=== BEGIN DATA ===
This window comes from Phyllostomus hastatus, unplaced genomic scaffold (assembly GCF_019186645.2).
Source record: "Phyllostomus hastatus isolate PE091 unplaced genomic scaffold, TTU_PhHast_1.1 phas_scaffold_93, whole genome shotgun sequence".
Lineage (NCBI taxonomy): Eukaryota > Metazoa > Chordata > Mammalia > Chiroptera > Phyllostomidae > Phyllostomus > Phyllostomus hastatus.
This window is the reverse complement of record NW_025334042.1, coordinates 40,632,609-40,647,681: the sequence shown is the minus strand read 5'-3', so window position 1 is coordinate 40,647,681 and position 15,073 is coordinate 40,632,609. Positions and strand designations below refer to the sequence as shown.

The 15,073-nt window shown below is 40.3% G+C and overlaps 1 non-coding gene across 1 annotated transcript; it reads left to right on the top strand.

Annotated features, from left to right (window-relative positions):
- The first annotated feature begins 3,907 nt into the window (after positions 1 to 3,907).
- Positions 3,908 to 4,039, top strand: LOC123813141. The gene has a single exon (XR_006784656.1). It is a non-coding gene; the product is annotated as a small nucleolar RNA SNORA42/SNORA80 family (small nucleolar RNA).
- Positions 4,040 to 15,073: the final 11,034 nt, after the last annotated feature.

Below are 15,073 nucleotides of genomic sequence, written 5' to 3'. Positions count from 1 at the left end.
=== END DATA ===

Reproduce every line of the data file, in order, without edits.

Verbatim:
This window comes from Phyllostomus hastatus, unplaced genomic scaffold (assembly GCF_019186645.2).
Source record: "Phyllostomus hastatus isolate PE091 unplaced genomic scaffold, TTU_PhHast_1.1 phas_scaffold_93, whole genome shotgun sequence".
Lineage (NCBI taxonomy): Eukaryota > Metazoa > Chordata > Mammalia > Chiroptera > Phyllostomidae > Phyllostomus > Phyllostomus hastatus.
This window is the reverse complement of record NW_025334042.1, coordinates 40,632,609-40,647,681: the sequence shown is the minus strand read 5'-3', so window position 1 is coordinate 40,647,681 and position 15,073 is coordinate 40,632,609. Positions and strand designations below refer to the sequence as shown.

The 15,073-nt window shown below is 40.3% G+C and overlaps 1 non-coding gene across 1 annotated transcript; it reads left to right on the top strand.

Annotated features, from left to right (window-relative positions):
- The first annotated feature begins 3,907 nt into the window (after positions 1 to 3,907).
- Positions 3,908 to 4,039, top strand: LOC123813141. The gene has a single exon (XR_006784656.1). It is a non-coding gene; the product is annotated as a small nucleolar RNA SNORA42/SNORA80 family (small nucleolar RNA).
- Positions 4,040 to 15,073: the final 11,034 nt, after the last annotated feature.

Below are 15,073 nucleotides of genomic sequence, written 5' to 3'. Positions count from 1 at the left end.